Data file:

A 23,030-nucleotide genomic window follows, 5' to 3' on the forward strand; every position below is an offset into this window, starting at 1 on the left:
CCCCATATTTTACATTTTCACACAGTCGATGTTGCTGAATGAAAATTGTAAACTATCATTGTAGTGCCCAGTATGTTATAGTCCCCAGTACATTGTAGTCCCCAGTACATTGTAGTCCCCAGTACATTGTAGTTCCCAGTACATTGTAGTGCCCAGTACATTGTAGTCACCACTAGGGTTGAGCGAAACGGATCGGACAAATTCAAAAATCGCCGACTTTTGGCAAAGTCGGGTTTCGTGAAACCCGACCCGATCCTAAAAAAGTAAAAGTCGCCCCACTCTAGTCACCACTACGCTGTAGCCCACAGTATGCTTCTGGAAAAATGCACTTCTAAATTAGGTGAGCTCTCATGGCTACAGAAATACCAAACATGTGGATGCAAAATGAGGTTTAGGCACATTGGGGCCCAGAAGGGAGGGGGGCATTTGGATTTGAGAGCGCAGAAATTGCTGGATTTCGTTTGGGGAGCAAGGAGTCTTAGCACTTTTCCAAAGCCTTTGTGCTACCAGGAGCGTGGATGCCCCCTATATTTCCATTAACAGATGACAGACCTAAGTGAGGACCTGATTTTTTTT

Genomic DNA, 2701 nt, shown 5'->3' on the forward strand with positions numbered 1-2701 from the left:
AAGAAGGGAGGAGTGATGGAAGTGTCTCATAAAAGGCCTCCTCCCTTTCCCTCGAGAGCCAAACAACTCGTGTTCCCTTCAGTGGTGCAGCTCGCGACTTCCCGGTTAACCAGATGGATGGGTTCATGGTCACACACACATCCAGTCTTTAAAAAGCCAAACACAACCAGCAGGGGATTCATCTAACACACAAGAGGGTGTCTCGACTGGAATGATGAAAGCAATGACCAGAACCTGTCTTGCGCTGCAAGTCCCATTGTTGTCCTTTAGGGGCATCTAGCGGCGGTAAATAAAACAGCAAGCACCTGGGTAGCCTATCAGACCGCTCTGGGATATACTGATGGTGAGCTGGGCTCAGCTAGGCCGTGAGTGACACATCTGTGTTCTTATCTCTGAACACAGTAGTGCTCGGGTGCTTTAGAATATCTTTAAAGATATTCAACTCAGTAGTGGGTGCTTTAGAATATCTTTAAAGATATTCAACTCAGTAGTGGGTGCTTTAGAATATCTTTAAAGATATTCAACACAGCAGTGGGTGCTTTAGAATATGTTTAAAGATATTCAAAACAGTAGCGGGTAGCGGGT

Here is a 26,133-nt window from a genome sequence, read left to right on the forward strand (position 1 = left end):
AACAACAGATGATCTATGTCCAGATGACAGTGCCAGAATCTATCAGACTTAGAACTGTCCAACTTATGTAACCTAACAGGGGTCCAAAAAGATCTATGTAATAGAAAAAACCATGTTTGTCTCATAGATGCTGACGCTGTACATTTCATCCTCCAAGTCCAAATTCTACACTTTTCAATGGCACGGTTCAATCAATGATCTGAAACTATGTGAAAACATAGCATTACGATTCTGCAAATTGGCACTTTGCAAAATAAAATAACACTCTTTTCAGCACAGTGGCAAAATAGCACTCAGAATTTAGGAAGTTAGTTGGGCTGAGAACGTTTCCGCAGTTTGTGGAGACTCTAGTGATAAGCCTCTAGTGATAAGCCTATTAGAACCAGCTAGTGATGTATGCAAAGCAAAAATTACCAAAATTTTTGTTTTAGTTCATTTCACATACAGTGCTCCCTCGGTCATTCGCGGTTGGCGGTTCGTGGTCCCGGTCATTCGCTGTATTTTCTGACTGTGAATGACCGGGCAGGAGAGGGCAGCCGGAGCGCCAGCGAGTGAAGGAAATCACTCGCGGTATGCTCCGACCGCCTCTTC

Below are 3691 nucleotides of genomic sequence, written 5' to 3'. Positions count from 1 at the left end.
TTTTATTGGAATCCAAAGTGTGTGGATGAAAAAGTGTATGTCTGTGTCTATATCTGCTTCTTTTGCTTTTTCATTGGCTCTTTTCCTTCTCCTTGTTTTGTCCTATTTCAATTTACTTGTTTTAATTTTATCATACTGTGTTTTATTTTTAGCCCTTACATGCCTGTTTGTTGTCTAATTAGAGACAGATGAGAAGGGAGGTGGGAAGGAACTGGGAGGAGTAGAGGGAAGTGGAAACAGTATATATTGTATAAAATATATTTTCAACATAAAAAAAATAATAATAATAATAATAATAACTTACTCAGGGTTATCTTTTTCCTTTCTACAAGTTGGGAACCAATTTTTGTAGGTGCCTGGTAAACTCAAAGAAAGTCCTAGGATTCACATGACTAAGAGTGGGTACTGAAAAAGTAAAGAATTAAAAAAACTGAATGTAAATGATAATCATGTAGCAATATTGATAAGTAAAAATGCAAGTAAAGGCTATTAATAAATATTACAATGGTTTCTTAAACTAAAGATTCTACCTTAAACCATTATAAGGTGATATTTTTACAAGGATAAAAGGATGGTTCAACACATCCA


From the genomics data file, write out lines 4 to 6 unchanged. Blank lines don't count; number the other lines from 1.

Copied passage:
AAGAAGGGAGGAGTGATGGAAGTGTCTCATAAAAGGCCTCCTCCCTTTCCCTCGAGAGCCAAACAACTCGTGTTCCCTTCAGTGGTGCAGCTCGCGACTTCCCGGTTAACCAGATGGATGGGTTCATGGTCACACACACATCCAGTCTTTAAAAAGCCAAACACAACCAGCAGGGGATTCATCTAACACACAAGAGGGTGTCTCGACTGGAATGATGAAAGCAATGACCAGAACCTGTCTTGCGCTGCAAGTCCCATTGTTGTCCTTTAGGGGCATCTAGCGGCGGTAAATAAAACAGCAAGCACCTGGGTAGCCTATCAGACCGCTCTGGGATATACTGATGGTGAGCTGGGCTCAGCTAGGCCGTGAGTGACACATCTGTGTTCTTATCTCTGAACACAGTAGTGCTCGGGTGCTTTAGAATATCTTTAAAGATATTCAACTCAGTAGTGGGTGCTTTAGAATATCTTTAAAGATATTCAACTCAGTAGTGGGTGCTTTAGAATATCTTTAAAGATATTCAACACAGCAGTGGGTGCTTTAGAATATGTTTAAAGATATTCAAAACAGTAGCGGGTAGCGGGT

Here is a 26,133-nt window from a genome sequence, read left to right on the forward strand (position 1 = left end):
AACAACAGATGATCTATGTCCAGATGACAGTGCCAGAATCTATCAGACTTAGAACTGTCCAACTTATGTAACCTAACAGGGGTCCAAAAAGATCTATGTAATAGAAAAAACCATGTTTGTCTCATAGATGCTGACGCTGTACATTTCATCCTCCAAGTCCAAATTCTACACTTTTCAATGGCACGGTTCAATCAATGATCTGAAACTATGTGAAAACATAGCATTACGATTCTGCAAATTGGCACTTTGCAAAATAAAATAACACTCTTTTCAGCACAGTGGCAAAATAGCACTCAGAATTTAGGAAGTTAGTTGGGCTGAGAACGTTTCCGCAGTTTGTGGAGACTCTAGTGATAAGCCTCTAGTGATAAGCCTATTAGAACCAGCTAGTGATGTATGCAAAGCAAAAATTACCAAAATTTTTGTTTTAGTTCATTTCACATACAGTGCTCCCTCGGTCATTCGCGGTTGGCGGTTCGTGGTCCCGGTCATTCGCTGTATTTTCTGACTGTGAATGACCGGGCAGGAGAGGGCAGCCGGAGCGCCAGCGAGTGAAGGAAATCACTCGCGGTATGCTCCGACCGCCTCTTC